The Federal Railroad Administration is again turning up the heat under the Union Pacific Railroad, sending a cadre of 85 safety inspectors to scrutinize the company's troubled operations in Texas.
The inspections begin this week. FRA's move came barely 24 hours after another collision near Houston. Just 10 days ago, four people were hurt in a crash in downtown Houston.Jolene Molitoris, who runs the FRA, had a pointed message for UP's management: ''These collisions must stop.''
Inspectors made a more sweeping investigation of conditions at UP less than two months ago, leading to a report that identified a ''fundamental breakdown in safety'' at the railroad.
At the time, UP promised to work with the agency and labor unions to make improvements. Concerned about fatigue, UP and unions representing train crew workers in Texas also announced a plan that guaranteed workers 48 consecutive hours off if they worked 14 straight days.
Under federal law, engineers and conductors are subject to recall eight hours after they go off duty, even if they work the legal maximum of hours before a rest period.
In addition to the stepped-up safety pressure, UP also has been pounded by customers and state officials for a service breakdown that has cost rail shippers hundreds of millions of dollars.
GO AHEAD, twist my arm.
Undecided lawmakers are bracing for pressure on the upcoming ''fast track'' trade vote - or asking for it, as the case may be.
With as many as 110 House members still on the fence, President Clinton and House GOP leaders will be asking what it will take to move many of them into the ''yes'' column.
Mr. Clinton needs to win at least 50 Democrats to craft a majority with pro-business Republicans to enact fast track, which is being opposed by organized labor. As in the 1993 Nafta push, members will be offered special favors in exchange for their support.
''The necessary ingredient of politics, and that is arm-twisting, will start now,'' said Rep. Alcee L. Hastings, D-Fla., who says he's going to vote against fast track because of the damage Nafta did to Florida's tomato growers.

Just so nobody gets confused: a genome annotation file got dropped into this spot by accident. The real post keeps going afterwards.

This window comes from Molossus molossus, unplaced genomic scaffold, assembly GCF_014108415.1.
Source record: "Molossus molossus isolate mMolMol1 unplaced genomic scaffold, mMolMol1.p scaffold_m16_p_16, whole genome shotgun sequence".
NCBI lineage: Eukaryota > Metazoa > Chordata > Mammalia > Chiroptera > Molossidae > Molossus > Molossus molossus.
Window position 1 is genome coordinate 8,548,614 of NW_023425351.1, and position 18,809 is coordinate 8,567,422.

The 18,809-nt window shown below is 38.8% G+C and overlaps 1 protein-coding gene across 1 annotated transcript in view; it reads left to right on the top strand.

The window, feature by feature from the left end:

Among Republicans, word from Speaker Newt Gingrich is that it will be up to Majority Whip Tom Delay, R-Texas, to make the fast-track vote happen. Rep. DeLay, it should be noted, is a senior member of the Appropriations Committee, from whence ''pork barrel'' projects often flow.
EVERY VOTE COUNTS in President Clinton's search for fast-track supporters in the House, including the votes of members who would rather be getting on with their lives after Congress.
It seems that the White House has prevailed on two retiring members of Congress to stay in Washington long enough to cast their votes in favor of new trade authority.
Rep. Tom Foglietta, D-Penn., who already has been confirmed as U.S. ambassador to Italy, seems in no hurry to reach sunny Rome. At the request of the White House, he is sticking around until after the fast-track vote. (Since Rome is the Eternal City, he no doubt figures it can wait a few more weeks.)
Rep. Floyd Flake, D-N.Y., is eager to return to his regular job as a pastor in Queens, N.Y., but has decided to stay on until Nov. 15 to cast his vote for fast track, and to see through legislation on school vouchers.
THE U.S. NUCLEAR power industry may see its first contracts, cash flow and jobs from export sales to China by late 1998 under the bilateral nuclear cooperation agreement signed last week, executives said.
The agreement, which will lift a longtime ban on exporting nuclear power technology to China, is expected to provide a major boost to General Electric, ABB/Combustion Engineering and Westinghouse. They hope to capture about 50 percent of China's $60 billion market for nuclear-power generating equipment over the next two decades.
Before U.S. companies begin bidding for any projects, however, the Clinton administration must submit the agreement to Congress for a 30-day evaluation. That could happen soon, but with Congress set to adjourn shortly, action may not come until February.
Meanwhile, Rep. Ed Markey, D-Mass., the ranking minority member of the House Energy subcommittee, is introducing legislation that will extend the review process another 120 days. That will provide Congress with another four months next year to study the documents.
WITH THE CONGRESSIONAL clock winding down, the Senate has stepped up the pace in considering nominees for executive-branch jobs.
Peter Scher has been confirmed as ambassador for agricultural trade within the U.S. Trade Representative's Office.
Two other jobs seem destined to remain empty, however - and no one can blame Senate political maneuvering. President Clinton still has not named his choice to head either the Maritime Administration or the Customs Service, and lobbyists say no announcements appear imminent.